Home page | About this website | Contact | Sitemap
You are here: Home page » Library » Books

Meghdadi, Bahram

A comparative analysis of Edward Fitzgerald's and Robert Graves's translation of 'The Rubaiyat of Omar Khayyam'. Bahram Meghdadi. Columbia University, 1969.

Abstract: Robert Graves's publication of his own translation of Omar Khayyam's Rubaiyat in November, 1967 triggered this study. Graves claims that Edward FitzGerald used spurious sources for his translation and that FitzGerald misinterpreted Khayyam's basic philosophy. According to Graves, Khayyam was a mystic poet and therefore his quatrains must be interpreted in that fashion. Graves's claim generates from a manuscript that a retired Afghan army officer by the name of Omar Ali-Shah gave him. According to Ali-Shah, his Persian text is an uncontradictably authentic manuscript of Khayyam' poetry, which had been in his family for eight hundred years.This dissertation attempts to investigate the validity of Graves's assumptions by studying the sources that FitzGerald and Graves used, examining the authenticity of these sources, reviewing the commentaries on Omar Khayyam made by critics and scholars, studying the history of the period in which Omar Khayyam lived, and finally comparing the FitzGerald and the Graves translations of The Rubaiyat. The last task demanded that the language, rhythm, rhyme, and other poetic devices that these translators used be compared and, at the same time, matched with the actual source material. On the basis of this investigation, the following conclusions can be made: (1) Graves's claim that FitzGerald used spurious sources is undoubtedly justified. As a matter of fact no authentic manuscript of Omar Khayyam's Rubaiyat has ever been discovered. All the manuscripts contain "wandering" stanzas that are spurious. (2) Graves's claim that he used a more authentic source is not justified. His source probably is a copy of the sources FitzGerald used, and, therefore, he, too, used spurious stanzas. (3) Graves's claim that Omar Khayyam was a Sufi mystic does not seem to be justified by the evidence we have. (4) Graves's concept of Omar Khayyam as a Sufi mystic did not materially influence the language of his translation, although it undoubtedly would influence the reader's interpretation of his translation. (5) In translating The Rubaiyat, FitzGerald invented lines and stanzas and made extensive changes. (6) Graves's translation kept more closely to the text, but he left out all rhyme. (7) FitzGerald's translation departs, therefore, somewhat from the text but is much more musical than Graves's translation, for he kept the rhyme scheme of the original and used musical devices like alliteration. (8) Graves's translation is more exact, but his stanzas do not have the musicality of his source.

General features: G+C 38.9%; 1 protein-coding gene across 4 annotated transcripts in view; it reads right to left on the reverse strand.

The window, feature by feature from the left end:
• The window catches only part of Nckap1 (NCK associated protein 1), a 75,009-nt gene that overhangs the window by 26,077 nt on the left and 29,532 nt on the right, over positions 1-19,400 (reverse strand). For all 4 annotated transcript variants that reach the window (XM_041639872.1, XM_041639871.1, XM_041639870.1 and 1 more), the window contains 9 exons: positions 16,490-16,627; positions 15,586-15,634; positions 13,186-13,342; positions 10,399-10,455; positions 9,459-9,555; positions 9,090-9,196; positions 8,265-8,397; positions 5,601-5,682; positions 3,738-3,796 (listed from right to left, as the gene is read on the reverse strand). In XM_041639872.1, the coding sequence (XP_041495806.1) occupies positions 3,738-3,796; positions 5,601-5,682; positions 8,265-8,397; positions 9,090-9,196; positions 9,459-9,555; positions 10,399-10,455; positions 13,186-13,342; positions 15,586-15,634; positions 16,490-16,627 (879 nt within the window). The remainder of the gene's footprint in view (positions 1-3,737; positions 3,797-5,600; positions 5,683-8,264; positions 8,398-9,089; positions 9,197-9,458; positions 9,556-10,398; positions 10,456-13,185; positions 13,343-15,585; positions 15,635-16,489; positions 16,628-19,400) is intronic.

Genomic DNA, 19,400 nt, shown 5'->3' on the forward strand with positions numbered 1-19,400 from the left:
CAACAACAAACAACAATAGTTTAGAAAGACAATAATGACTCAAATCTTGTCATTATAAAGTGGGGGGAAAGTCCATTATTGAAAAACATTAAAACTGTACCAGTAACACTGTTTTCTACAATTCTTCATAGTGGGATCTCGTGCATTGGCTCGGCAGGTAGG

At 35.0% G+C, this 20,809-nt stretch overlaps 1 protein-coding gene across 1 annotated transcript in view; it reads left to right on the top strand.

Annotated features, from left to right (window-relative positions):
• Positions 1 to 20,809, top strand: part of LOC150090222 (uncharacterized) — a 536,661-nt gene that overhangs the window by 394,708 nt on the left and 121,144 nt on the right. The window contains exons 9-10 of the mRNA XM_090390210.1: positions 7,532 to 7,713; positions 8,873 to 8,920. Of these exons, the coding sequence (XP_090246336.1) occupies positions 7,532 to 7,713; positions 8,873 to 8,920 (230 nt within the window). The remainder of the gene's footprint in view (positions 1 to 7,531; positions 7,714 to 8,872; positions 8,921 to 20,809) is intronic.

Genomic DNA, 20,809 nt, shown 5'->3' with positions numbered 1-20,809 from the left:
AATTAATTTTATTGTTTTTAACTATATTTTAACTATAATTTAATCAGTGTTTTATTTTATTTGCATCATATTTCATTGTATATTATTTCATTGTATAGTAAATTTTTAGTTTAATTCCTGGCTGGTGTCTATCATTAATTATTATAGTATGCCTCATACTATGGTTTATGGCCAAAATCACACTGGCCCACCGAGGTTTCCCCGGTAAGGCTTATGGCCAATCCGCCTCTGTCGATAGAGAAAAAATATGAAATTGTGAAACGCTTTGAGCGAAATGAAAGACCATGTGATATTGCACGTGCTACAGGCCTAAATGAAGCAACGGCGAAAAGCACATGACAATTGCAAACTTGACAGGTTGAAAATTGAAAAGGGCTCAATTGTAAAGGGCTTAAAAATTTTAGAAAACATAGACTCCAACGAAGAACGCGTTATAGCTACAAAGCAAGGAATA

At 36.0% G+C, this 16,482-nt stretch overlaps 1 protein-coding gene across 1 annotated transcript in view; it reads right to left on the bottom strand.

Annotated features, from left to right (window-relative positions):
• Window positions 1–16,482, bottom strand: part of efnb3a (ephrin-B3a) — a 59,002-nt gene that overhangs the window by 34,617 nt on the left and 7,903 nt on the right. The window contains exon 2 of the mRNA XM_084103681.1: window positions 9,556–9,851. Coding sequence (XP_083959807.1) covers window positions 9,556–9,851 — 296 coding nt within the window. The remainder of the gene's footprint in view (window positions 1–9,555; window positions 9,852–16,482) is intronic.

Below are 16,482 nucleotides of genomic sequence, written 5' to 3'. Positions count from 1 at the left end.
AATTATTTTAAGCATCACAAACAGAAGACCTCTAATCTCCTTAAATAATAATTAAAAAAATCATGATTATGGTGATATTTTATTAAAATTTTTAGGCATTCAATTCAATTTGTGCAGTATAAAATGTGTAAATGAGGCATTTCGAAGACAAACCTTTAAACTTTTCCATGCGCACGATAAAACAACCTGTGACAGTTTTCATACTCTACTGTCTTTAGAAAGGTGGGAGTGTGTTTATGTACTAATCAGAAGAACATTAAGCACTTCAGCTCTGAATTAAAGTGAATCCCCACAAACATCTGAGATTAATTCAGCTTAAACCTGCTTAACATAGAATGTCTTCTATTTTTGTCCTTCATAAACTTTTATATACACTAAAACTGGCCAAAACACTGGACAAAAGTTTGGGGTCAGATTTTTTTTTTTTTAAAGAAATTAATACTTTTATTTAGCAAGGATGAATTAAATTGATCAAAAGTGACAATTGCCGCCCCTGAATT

Keywords: authenticity; comparison; sources; sufism; thesis;